My situation is as follows: i am trying to generate a waveform the hard way, by constructing the samples one by one and then saving the result to a .wav file using Python.

When the frequency is constant, everything is fine: i use $y(t) = \sin(2 \pi \cdot f \cdot t)$. However, if i change the frequency to be a function of time, things go wrong. If the function is a linear one of the form $f(t) = a + bt$, it still works. But if i choose, for example, $f(t) = 40 + 10 \sin(t)$, the max frequency increases over time, reaching a maximum higher than the expect 50Hz.

I have read something about instantaneous frequency, namely, this: Why does a wave continuously decreasing in frequency start increasing its frequency past the half of its length?. But doing the integral evaluation makes the sound even weirder. And the method i currently have works for linear function of time, so i figured there must be something else wrong.

I also tried to generate chunks of sound in the frequency i need, at each time, and then glue them together. I calculated the period of the oscillation, so that a chunk has as many samples as necessary to make a whole period on that frequency, so that there are no "jumps" between different frequencies. But generates a cracking sound in the sample.

Here is an example of the kind of a JavaScript implementation of the kind of sound i need: http://jsfiddle.net/m7US6/4/.

Any help would be appreciated. Thanks.

  • $\begingroup$ Can you post the bit of your Python code that generates the waveform? $\endgroup$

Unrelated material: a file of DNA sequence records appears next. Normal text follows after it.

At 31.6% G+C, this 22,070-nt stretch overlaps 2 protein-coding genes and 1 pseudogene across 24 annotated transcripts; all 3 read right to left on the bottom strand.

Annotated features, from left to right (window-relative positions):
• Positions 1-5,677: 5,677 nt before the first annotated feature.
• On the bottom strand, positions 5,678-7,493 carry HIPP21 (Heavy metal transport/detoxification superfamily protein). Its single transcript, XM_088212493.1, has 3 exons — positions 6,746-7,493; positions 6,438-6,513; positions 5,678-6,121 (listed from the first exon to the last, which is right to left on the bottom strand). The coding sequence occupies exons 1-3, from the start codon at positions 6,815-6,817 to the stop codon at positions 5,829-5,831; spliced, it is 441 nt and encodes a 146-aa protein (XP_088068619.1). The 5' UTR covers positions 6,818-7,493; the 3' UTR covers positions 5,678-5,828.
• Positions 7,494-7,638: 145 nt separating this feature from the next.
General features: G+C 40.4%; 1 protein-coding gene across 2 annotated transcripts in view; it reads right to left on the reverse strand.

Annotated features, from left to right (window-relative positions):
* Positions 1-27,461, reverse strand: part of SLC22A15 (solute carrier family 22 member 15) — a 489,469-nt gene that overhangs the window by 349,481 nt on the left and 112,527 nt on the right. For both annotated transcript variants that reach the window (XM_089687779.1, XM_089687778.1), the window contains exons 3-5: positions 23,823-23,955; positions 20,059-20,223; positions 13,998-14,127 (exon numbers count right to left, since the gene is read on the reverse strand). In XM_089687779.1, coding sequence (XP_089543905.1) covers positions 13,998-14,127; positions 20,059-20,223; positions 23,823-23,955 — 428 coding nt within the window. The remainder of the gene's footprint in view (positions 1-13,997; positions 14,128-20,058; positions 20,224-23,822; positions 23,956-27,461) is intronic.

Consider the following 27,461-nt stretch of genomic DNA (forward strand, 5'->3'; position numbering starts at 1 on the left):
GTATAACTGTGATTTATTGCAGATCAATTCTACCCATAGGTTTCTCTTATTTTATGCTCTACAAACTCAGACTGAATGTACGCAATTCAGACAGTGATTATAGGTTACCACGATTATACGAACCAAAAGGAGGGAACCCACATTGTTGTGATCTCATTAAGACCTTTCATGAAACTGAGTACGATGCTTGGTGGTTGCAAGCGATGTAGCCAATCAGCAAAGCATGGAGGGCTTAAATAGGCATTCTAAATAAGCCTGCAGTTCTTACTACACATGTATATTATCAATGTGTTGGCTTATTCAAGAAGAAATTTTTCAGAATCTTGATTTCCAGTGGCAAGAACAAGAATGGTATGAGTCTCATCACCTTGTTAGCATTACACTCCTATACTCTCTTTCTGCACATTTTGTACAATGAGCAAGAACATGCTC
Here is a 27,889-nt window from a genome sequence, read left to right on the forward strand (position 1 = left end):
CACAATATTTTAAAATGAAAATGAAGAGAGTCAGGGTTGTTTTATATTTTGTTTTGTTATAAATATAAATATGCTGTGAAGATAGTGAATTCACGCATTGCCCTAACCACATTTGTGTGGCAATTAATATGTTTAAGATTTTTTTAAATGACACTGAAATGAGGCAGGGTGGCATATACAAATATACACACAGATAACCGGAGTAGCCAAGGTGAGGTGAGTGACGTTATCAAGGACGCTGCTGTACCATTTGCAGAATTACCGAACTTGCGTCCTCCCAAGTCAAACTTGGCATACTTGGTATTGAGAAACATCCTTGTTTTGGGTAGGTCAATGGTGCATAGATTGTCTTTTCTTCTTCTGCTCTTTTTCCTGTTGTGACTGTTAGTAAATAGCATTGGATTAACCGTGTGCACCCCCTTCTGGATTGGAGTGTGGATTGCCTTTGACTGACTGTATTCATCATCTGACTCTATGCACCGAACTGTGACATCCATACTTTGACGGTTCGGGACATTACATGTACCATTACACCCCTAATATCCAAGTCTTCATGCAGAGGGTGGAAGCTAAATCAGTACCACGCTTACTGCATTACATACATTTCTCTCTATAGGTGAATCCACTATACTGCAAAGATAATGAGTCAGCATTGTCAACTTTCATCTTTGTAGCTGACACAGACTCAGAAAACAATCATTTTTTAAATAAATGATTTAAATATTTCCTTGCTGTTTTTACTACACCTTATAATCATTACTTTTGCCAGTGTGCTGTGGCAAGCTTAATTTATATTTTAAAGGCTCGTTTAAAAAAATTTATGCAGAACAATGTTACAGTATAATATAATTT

– Phonon
    Commented May 22, 2014 at 9:10

1 Answer 1


Consider the function $\sin(2\pi f t)$. When $2\pi f t$ goes from $0$ to $2\pi$ you get oscillation of the sine wave, $2\pi$ to $4\pi$, another, and so on. So every time the argument changes by $2\pi$ you get one oscillation.

Now lets plot $2\pi f(t) t$ where $f(t) = 10 + 10 \sin(2 \pi t)$. (I've modified it a bit to show the effect more):

enter image description here

As $t$ increases, this value changes faster and faster, meaning $\sin(2\pi f(t) t)$ will have higher and higher frequency.

Another way of thinking about it - the frequency is the derivative of $f(t) t$. For the example this is $20 \pi (\sin(2 \pi t)+2 \pi \mathbf{t} \cos(2 \pi t)+1)$. Note the $t$ multiplier in there - $t$ increases thus the frequency increases.

So what you really want is $\tfrac{d}{dt} f(t) t = 40 + 10 \sin(t)$ which gives $f(t) t = 40t - 10\cos(t) + c$ and for your example try $ \sin(2\pi(40t - 10 \cos(t)))$


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